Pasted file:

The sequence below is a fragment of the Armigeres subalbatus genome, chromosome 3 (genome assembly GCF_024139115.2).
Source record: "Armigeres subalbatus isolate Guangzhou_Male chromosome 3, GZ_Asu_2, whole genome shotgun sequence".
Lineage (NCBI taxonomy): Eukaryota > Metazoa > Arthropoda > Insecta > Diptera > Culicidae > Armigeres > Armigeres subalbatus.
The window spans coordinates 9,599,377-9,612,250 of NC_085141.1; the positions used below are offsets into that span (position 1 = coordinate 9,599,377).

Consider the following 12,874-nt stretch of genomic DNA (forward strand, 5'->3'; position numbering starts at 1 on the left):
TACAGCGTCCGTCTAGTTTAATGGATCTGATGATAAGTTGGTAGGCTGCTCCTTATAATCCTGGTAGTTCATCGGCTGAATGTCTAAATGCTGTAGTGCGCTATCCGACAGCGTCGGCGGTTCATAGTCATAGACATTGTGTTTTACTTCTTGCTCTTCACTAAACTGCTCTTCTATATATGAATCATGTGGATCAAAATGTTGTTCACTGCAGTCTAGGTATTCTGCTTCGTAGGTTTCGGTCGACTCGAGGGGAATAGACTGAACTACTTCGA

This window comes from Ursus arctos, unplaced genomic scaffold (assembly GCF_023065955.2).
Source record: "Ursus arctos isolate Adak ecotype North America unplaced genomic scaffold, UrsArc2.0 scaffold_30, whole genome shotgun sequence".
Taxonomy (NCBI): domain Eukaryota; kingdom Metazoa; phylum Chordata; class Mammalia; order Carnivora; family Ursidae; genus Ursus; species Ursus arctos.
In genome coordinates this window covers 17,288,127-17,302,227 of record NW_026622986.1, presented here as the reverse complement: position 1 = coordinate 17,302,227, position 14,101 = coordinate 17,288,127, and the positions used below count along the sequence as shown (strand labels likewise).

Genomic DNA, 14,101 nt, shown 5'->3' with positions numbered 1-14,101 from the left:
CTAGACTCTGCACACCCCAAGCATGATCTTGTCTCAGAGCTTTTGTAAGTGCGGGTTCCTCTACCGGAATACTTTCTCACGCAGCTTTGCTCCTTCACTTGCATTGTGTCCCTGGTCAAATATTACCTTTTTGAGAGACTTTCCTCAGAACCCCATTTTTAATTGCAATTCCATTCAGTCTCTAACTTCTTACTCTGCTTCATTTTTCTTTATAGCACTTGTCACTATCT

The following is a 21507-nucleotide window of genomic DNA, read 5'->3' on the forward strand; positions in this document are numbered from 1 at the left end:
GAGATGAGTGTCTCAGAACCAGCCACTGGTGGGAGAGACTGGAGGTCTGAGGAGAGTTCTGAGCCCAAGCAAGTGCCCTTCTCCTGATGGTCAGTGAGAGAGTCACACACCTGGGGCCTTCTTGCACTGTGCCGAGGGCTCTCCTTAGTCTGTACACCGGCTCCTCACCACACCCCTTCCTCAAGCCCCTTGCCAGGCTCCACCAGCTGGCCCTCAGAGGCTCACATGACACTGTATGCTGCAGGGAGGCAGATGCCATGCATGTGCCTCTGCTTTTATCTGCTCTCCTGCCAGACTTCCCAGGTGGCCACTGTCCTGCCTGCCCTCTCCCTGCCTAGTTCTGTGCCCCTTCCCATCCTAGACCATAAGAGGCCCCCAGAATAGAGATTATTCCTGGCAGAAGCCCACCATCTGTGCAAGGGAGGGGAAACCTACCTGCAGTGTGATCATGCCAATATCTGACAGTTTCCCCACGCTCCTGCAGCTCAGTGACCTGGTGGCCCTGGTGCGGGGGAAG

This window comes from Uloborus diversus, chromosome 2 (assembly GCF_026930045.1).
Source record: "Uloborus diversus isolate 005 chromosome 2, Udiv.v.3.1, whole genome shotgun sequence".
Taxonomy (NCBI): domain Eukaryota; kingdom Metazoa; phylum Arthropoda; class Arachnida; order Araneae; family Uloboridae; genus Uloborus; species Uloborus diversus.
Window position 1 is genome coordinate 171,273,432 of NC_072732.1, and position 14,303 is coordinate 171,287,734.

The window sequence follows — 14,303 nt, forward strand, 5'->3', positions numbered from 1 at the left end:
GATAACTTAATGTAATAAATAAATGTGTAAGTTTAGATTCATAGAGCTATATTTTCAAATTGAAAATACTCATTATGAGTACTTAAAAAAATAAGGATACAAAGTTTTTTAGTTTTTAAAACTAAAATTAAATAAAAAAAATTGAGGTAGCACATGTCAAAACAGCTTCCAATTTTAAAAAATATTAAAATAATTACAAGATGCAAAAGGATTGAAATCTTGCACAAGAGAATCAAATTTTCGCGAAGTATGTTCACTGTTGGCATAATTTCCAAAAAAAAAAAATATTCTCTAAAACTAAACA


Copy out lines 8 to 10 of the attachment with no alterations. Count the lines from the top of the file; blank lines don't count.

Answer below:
Source record: "Ursus arctos isolate Adak ecotype North America unplaced genomic scaffold, UrsArc2.0 scaffold_30, whole genome shotgun sequence".
Taxonomy (NCBI): domain Eukaryota; kingdom Metazoa; phylum Chordata; class Mammalia; order Carnivora; family Ursidae; genus Ursus; species Ursus arctos.
In genome coordinates this window covers 17,288,127-17,302,227 of record NW_026622986.1, presented here as the reverse complement: position 1 = coordinate 17,302,227, position 14,101 = coordinate 17,288,127, and the positions used below count along the sequence as shown (strand labels likewise).